"At least it's trying," said Meyers, whose husband will once again surprise her with their fourth romantic getaway to his hometown of Kenton, DE sometime in March...

# Posted by The Rat @ 2:43 PM

      ( 2:42 PM ) The Rat  
Jane also introduced me to the concept of One Away. You were One Away from someone if you had both slept with the same man. Jane had slept with a number of up-and-coming journalists, editors, and novelists, the most famous of whom, at the end of their one night together, gave her a copy of one of his books, a box of which was conveniently located right next to his front door. According to Jane, his exact words, as she made her way to the exit, were 'Take one on your way out.'
—Nora Ephron, I Feel Bad About My Neck

# Posted by The Rat @ 2:42 PM

Monday, January 08, 2007
      ( 5:55 PM ) The Rat  

[I]n his native Philippines, Jacinto remains at the center of a roiling controversy—a sellout to his critics, a paragon of hard work and admirable ambition to his supporters.

Once upon a time, Elmer Jacinto was his nation's most promising young doctor. But doctors in the Philippines are not well paid, and so he boarded a plane to America.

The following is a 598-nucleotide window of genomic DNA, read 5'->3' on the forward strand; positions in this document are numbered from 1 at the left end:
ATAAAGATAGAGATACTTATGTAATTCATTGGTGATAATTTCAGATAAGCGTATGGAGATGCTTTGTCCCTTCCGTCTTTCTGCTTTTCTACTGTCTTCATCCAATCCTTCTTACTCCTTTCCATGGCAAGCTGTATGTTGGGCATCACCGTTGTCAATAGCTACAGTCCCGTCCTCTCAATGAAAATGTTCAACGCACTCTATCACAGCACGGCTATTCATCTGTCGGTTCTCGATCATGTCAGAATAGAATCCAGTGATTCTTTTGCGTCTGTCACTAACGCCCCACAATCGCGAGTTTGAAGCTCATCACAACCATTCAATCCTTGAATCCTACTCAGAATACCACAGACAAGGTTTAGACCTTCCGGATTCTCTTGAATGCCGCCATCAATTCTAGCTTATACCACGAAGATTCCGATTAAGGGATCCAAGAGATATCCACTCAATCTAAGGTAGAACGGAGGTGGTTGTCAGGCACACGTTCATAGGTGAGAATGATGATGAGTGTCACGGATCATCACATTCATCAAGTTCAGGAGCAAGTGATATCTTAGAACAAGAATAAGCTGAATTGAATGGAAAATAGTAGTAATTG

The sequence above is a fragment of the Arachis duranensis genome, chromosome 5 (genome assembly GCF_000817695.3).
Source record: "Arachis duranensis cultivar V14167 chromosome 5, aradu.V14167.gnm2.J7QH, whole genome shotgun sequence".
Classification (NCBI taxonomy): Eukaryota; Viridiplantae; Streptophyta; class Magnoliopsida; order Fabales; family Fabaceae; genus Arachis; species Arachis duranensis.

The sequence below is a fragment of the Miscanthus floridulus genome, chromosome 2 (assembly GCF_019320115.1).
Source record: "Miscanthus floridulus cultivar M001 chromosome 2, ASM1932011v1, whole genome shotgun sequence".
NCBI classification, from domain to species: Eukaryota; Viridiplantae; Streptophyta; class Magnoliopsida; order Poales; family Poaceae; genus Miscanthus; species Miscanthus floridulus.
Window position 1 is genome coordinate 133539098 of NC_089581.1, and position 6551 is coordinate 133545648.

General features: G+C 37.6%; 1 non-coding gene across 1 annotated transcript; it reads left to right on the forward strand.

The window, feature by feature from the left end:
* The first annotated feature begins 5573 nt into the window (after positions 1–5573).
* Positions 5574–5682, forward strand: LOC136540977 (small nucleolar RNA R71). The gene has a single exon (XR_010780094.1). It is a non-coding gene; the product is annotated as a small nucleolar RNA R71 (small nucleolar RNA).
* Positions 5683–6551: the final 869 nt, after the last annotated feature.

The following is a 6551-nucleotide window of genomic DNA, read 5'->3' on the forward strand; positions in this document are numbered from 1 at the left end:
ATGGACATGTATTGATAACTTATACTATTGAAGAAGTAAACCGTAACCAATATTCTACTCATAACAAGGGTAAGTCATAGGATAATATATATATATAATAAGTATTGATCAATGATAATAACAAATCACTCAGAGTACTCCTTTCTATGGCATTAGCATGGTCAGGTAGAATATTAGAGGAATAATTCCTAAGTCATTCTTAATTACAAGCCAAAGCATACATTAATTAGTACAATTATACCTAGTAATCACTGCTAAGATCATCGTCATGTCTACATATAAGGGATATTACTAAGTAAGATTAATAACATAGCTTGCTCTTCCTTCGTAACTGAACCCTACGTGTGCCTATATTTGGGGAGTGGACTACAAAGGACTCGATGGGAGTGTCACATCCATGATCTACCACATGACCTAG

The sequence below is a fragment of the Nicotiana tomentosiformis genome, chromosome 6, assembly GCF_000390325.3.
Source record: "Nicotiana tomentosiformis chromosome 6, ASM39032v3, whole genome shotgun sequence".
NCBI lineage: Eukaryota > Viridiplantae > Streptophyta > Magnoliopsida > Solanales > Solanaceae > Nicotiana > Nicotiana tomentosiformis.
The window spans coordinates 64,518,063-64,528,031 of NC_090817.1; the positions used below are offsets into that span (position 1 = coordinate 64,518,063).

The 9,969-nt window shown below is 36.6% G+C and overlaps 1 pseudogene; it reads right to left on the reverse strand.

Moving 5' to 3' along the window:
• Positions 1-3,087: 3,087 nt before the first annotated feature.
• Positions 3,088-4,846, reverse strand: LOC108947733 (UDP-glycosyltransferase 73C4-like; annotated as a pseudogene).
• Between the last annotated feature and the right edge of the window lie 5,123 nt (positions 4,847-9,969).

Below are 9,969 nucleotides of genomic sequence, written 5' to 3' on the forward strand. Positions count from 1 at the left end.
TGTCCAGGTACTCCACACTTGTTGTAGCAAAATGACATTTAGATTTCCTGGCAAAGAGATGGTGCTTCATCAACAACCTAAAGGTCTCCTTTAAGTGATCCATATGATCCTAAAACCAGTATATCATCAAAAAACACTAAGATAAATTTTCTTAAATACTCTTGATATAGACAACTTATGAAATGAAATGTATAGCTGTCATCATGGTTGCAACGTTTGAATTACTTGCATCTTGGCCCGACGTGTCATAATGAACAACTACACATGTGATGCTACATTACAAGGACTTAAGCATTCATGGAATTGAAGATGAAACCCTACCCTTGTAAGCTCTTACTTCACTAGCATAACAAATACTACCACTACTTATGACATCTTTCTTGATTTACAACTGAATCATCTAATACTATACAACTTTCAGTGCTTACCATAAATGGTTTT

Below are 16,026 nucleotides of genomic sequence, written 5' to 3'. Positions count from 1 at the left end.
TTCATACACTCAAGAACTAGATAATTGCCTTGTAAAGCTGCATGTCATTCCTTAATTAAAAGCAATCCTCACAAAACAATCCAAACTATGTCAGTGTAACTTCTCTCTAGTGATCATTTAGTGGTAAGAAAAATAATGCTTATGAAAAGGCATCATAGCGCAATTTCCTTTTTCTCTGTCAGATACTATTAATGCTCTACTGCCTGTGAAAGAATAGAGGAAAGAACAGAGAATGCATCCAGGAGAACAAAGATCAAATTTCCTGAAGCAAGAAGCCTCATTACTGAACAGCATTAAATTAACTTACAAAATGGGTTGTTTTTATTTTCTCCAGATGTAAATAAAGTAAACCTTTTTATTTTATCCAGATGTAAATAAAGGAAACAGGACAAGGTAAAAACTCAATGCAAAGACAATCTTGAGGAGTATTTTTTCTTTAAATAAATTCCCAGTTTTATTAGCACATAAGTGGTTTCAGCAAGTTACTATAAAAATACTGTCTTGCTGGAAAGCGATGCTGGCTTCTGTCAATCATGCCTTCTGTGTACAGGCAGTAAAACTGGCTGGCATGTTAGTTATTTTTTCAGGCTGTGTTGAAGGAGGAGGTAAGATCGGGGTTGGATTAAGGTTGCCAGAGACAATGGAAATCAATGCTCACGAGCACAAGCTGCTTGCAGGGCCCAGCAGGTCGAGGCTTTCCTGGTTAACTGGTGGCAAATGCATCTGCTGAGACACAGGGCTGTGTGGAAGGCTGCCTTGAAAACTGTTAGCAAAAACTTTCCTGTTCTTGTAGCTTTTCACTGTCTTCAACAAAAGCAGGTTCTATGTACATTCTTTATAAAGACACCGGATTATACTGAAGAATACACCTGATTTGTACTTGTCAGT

To make more money. To become... a nurse.

It hasn't worked out exactly as he had expected. Life in New York has proved exhausting and full of unforeseen pitfalls. And back home, many of his countrymen still find his choice a difficult one to accept, because the parable of Elmer Jacinto raises grim doubts about their future.

"Jacinto encapsulates perfectly the country's fundamental question today," one Filipino newspaper columnist opined. "Namely, why should anyone want to stay in it?"

# Posted by The Rat @ 5:55 PM

      ( 5:53 PM ) The Rat  

Giving pre-school children toys to play with boosts their mental development even if they suffer from malnutrition, a report said on Friday.

The report, published in the Lancet medical journal, said several studies had found a clear link between intelligence and child's play...

# Posted by The Rat @ 5:53 PM

      ( 2:56 PM ) The Rat  
"[AUTREY'S] BOSS DIDN'T BELIEVE HIS EXCUSE FOR BEING LATE TO WORK UNTIL HE SAW ON THE INTERNET WHAT AUTREY HAD DONE." Best line from this article on that guy who jumped onto the NYC subway track last week, to save the seizure victim (and complete stranger) who'd fallen onto it. (Ratty to ET at the time: "I wonder what it would feel like to save someone's life, and then find out it was a film student.")

Here is Autrey's appearance on Letterman, about an eight-minute clip.

# Posted by The Rat @ 2:56 PM

      ( 11:57 AM ) The Rat  

To "pluto" is "to demote or devalue someone or something," much like what happened to the former planet last year when the General Assembly of the International Astronomical Union decided Pluto didn't meet its definition of a planet.